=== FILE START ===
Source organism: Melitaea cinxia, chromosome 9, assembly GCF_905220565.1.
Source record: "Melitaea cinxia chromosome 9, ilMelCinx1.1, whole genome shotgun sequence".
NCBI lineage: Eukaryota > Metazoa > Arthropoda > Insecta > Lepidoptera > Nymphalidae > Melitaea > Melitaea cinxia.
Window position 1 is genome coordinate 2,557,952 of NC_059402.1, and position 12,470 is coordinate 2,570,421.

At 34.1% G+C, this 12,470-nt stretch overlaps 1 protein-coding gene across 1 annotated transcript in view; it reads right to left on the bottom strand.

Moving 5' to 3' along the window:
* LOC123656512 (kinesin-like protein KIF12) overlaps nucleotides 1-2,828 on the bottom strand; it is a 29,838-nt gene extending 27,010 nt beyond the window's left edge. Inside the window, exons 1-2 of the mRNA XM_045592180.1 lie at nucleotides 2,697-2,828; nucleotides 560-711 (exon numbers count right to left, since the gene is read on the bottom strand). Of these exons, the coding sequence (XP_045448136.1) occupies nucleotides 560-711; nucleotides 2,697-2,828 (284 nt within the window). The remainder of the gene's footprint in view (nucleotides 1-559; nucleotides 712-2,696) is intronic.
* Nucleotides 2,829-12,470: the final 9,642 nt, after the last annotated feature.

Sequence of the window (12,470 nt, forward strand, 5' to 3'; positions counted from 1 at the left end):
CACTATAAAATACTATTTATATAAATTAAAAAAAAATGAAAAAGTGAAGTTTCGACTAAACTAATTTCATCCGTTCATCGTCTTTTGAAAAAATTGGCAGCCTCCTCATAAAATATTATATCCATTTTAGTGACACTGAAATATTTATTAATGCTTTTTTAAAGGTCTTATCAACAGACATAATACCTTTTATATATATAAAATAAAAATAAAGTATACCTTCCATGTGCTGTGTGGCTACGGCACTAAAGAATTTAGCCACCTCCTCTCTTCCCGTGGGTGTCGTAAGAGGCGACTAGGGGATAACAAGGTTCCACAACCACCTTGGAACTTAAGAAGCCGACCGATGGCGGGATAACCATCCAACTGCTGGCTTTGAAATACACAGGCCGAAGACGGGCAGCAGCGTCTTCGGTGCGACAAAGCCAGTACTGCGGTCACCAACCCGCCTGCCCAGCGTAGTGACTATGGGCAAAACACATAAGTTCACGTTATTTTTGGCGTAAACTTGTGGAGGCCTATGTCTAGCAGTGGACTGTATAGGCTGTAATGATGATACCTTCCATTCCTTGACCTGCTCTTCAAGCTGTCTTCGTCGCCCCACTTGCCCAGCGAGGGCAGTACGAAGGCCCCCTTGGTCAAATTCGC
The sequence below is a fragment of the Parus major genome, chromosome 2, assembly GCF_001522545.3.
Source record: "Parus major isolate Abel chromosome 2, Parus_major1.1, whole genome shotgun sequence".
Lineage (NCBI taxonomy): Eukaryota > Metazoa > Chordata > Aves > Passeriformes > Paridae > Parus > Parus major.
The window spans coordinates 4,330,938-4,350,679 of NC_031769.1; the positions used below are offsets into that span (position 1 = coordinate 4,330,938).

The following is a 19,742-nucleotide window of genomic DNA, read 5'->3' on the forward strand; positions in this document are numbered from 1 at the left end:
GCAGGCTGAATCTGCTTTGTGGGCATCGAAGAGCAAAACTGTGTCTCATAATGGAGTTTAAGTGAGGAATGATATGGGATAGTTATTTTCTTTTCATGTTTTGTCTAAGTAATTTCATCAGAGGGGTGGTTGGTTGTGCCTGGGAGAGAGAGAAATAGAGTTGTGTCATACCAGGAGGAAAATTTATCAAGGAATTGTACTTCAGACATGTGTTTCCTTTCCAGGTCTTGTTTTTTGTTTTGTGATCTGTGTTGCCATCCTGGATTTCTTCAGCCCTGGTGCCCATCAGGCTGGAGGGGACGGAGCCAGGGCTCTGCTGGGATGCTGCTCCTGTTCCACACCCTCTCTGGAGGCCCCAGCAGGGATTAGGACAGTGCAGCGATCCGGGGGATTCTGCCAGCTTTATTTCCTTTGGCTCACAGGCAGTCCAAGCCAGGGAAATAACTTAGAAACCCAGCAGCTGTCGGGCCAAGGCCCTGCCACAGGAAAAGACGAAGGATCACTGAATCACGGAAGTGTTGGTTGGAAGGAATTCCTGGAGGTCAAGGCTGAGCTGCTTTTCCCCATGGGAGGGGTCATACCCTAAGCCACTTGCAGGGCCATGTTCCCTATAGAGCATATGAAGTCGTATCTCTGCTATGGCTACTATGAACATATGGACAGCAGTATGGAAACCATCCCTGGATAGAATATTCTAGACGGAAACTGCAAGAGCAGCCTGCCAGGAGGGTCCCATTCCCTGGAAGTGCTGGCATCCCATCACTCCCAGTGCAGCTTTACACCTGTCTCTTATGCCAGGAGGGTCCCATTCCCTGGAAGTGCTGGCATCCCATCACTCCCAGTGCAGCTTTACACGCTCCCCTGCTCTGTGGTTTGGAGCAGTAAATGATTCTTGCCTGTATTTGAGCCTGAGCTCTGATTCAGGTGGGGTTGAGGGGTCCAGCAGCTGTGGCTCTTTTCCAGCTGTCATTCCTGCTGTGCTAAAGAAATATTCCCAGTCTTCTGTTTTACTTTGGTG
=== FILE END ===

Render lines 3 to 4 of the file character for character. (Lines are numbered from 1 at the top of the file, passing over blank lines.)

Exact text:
NCBI lineage: Eukaryota > Metazoa > Arthropoda > Insecta > Lepidoptera > Nymphalidae > Melitaea > Melitaea cinxia.
Window position 1 is genome coordinate 2,557,952 of NC_059402.1, and position 12,470 is coordinate 2,570,421.